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  1. #11
    BradS's Avatar
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    All good advice. I'll second or third the recommendation to contact (phone, email, web) Jim at MPEX. They really are that good. Badger is great too. In addition to the Shen kit, I believe they also offer a similar package built around the low end Arca Swiss monorail - which would likely be more appropriate for photo school.

    Unless you are a glutton for disappointment, I would strongly advise you to avoid going to the auction site - especially if you don't know what you're looking at.

  2. #12
    Dan's45's Avatar
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    hello there,
    i happen to own a sinar f1 camera, they are a great to start with. the bellows can be a tad stiiff at first, but give em time. as far as lenses go, i just got my 2nd one a a week or so ago-90mm super angulon. i highly recommend jim @ midwest photo! he is a great guy who will help you out and also try help you save some money if you let know your situation. i've never had anything bad come from midwest, they pack their equipment really nice and secure, so when you take it out of the box it looks almost like new. i think he may even throw you a cable release for free, seeing as your son is fixing to start school here in the fall.

  3. #13

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    I'll second the Calumet 400 series and add the Graphic View 2 to the list. Great, tuff , heavy duty little cameras! See Jim at Mid West (like, am I giving you original advice or what??;-)

  4. #14

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    IMHO is is a mistake to tell people to get this or that camera without knowing

    what range of tlenses they want to use
    what they will be photographing

    A camera that works for one person's application may or may not be appropriate for someone else. If you are going to suggest a specific camera from your own experience then at least tell them what you do with the camera and what lenses you are using. This will give them some context for deciding what advice is useful and what is not relevant to their expected useage.

    steve simmons

  5. #15
    BradS's Avatar
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    Quote Originally Posted by steve simmons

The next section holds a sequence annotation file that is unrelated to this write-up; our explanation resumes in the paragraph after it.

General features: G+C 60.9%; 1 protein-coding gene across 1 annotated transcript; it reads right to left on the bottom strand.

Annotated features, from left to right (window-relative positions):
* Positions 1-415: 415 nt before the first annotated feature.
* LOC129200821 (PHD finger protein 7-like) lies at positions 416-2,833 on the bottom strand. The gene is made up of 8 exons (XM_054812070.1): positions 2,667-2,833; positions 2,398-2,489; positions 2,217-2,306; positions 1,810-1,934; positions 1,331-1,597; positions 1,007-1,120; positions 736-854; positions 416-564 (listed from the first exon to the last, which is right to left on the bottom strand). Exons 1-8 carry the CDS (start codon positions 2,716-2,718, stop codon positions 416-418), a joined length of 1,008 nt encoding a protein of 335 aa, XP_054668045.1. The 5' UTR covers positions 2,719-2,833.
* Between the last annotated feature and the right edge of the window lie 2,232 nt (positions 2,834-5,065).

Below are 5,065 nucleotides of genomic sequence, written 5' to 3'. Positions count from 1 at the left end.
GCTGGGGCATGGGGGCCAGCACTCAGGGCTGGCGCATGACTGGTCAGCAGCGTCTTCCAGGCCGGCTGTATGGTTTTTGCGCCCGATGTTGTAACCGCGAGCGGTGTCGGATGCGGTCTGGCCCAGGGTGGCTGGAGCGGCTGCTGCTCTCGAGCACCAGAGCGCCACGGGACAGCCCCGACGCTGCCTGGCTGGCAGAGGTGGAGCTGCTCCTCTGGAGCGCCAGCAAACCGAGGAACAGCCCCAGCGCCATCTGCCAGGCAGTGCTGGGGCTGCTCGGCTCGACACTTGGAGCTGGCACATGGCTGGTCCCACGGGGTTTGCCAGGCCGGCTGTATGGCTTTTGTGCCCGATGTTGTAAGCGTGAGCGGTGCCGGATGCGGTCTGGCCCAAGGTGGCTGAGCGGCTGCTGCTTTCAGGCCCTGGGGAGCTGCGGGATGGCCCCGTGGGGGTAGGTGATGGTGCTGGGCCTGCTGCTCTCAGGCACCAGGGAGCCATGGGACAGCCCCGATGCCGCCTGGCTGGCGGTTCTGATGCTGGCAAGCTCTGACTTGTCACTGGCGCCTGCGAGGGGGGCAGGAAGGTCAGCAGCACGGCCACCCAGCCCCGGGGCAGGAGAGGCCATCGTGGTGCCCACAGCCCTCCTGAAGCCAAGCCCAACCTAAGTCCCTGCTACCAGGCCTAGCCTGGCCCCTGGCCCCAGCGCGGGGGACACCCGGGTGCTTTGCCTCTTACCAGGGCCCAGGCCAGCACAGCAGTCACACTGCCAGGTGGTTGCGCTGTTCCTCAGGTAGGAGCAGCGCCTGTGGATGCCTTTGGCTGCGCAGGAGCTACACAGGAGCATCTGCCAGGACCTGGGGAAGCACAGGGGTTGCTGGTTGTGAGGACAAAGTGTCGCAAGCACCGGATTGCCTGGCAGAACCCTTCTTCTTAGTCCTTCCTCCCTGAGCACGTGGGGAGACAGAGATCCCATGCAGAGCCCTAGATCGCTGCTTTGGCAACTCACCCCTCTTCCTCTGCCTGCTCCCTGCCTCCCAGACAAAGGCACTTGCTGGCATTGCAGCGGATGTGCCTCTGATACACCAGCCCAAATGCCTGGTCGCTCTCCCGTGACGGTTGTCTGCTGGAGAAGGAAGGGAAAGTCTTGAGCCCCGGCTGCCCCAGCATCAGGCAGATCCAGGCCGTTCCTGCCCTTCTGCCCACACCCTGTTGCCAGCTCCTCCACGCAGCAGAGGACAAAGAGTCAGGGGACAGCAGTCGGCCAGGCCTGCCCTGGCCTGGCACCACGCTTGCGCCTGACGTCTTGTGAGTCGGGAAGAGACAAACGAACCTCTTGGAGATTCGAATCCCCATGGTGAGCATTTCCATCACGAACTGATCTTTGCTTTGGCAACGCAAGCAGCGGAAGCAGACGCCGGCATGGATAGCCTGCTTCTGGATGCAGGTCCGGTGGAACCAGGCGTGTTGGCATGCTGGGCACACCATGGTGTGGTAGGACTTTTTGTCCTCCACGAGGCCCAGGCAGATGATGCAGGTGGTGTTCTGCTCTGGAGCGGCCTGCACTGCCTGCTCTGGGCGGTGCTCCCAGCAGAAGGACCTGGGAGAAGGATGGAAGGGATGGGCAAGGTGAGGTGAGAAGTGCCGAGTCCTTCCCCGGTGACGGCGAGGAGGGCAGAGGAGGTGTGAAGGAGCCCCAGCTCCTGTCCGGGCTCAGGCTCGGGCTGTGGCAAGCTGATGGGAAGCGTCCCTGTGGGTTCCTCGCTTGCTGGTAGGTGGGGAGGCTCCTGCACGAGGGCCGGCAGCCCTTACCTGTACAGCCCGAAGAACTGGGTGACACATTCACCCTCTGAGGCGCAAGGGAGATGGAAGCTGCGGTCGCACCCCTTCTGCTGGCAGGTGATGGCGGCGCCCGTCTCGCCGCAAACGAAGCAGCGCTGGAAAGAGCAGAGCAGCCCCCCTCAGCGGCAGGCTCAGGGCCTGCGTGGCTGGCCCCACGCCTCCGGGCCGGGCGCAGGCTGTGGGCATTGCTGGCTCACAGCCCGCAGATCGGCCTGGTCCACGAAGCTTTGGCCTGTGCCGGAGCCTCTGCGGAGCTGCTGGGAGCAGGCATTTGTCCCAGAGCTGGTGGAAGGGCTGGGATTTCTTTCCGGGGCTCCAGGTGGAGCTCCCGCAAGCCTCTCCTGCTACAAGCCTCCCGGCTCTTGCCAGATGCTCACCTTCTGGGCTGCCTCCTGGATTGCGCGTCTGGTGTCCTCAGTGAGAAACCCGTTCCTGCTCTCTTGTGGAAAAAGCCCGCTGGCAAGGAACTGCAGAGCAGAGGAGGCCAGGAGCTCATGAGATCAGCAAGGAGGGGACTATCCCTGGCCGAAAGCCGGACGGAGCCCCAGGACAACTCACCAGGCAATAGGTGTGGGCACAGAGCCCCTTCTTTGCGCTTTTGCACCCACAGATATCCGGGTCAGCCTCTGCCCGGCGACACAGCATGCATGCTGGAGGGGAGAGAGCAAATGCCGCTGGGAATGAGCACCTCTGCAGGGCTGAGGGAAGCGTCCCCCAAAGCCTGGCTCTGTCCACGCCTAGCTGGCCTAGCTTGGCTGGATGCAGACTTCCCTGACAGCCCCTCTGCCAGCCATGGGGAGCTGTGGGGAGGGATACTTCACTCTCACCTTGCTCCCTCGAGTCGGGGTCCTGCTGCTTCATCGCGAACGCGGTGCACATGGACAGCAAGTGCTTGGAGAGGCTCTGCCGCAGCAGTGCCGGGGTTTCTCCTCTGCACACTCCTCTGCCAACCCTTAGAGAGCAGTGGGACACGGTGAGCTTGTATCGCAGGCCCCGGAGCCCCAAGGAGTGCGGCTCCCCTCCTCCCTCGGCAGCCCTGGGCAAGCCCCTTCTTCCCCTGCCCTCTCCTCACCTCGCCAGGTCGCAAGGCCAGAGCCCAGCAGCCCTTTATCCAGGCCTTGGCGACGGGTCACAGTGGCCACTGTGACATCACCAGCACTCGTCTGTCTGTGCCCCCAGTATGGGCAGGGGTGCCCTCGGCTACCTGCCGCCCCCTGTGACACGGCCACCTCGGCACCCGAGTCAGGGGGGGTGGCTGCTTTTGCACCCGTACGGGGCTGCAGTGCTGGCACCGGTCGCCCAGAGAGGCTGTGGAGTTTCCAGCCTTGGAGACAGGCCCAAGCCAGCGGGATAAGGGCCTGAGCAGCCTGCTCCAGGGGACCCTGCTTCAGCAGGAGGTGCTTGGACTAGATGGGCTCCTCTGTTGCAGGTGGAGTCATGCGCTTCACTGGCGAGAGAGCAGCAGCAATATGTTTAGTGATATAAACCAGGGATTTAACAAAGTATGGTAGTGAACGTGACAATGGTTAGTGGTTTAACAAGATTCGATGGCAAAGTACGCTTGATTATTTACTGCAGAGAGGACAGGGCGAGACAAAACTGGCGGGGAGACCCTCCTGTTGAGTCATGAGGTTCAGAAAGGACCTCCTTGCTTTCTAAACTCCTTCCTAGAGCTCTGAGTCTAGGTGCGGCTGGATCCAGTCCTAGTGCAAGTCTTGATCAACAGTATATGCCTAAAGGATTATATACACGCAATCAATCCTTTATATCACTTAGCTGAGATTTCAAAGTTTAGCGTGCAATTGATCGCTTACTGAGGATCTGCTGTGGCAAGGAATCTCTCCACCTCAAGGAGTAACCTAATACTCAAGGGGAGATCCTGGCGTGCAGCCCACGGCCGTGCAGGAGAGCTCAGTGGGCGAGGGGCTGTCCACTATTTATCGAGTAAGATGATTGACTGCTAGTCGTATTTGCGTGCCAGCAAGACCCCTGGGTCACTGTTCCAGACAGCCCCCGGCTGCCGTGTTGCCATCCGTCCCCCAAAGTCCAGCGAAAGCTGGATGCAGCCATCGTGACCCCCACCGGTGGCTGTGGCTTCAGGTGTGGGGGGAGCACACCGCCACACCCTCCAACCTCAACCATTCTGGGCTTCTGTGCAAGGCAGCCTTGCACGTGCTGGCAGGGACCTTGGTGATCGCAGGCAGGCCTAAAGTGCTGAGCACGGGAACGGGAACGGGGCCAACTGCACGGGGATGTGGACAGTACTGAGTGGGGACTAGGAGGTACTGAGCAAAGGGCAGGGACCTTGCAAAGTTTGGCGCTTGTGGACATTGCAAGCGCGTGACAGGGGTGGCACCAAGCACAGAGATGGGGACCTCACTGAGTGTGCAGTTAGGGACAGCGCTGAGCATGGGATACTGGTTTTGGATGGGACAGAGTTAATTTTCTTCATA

IMHO is is a mistake to tell people to get this or that camera without knowing

    what range of tlenses they want to use
    what they will be photographing

    A camera that works for one person's application may or may not be appropriate for someone else. If you are going to suggest a specific camera from your own experience then at least tell them what you do with the camera and what lenses you are using. This will give them some context for deciding what advice is useful and what is not relevant to their expected useage.

    steve simmons
    Steve, the original context of the question was a student, just starting out in large format, needs a LF camera for a photo class. In this context, I think it is safe to assume the standard focal length lens will be used - perhaps exclusively. It seems rational therefore to also recommend any of the usual 4x5 starter cameras....just as people have.

  6. #16

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    I still think it would be more helpful to give the questioner a context for camera recommendations. Such as I use camera X with the following lenses -XX, XX, XX, and I photograph the following subjects xxxxx,xxxxx,xxxxx, etc.

  7. #17

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    Hi Steve.
    I became thrilled by LF just recently have read most of the readily available online stuff including APUG LF forum, largeformatphtoografy.info and lots of other stuff and still, even though I'm quite experienced in 35mm and gained certain experience in MF, I felt I'm still uncertain and lost in LF. This is why I decided first to purchase some good, yet simple and not overwhelming book to gain the basics and probably more in LF theory prior to pursuading an actual LF choosing right camera and setup for my needs.
    Yesterday I ordered your book from Amazon, hope it will provide me enough understanding to allow me to indulge my LF passion rationally.

    IMHO, this is the way I would also recommend to LF novices to proceed prior to making their choices of hardware and forking out their hard-earned cash for a good stuff that just may not suit their needs...

  8. #18

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    Sep 2002
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    Thanks for your note. There are several free articles on our web site

    www.viewcamera.com

    that will give someone just starting out some good info as well.

    Here are some other books I suggest

    User's Guide to the View Camera by Jim Stone

    Large Format Nature Photography by Jack Dykinga

    We should all share as much info as possible

    steve simmons

  9. #19
    Dave Wooten's Avatar
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    It is hard for me to believe that the college in question will not have 4 x 5 cameras on hand.....In the program here in Vegas, HBlad, Mamiya, Toyo, equipment was on loan to the college and at semesters end the equipment was sent back to the company for a thorough check etc and then could be purchased by the students at incredibly reduced prices! In any case, cameras were available for the class, they were shared...

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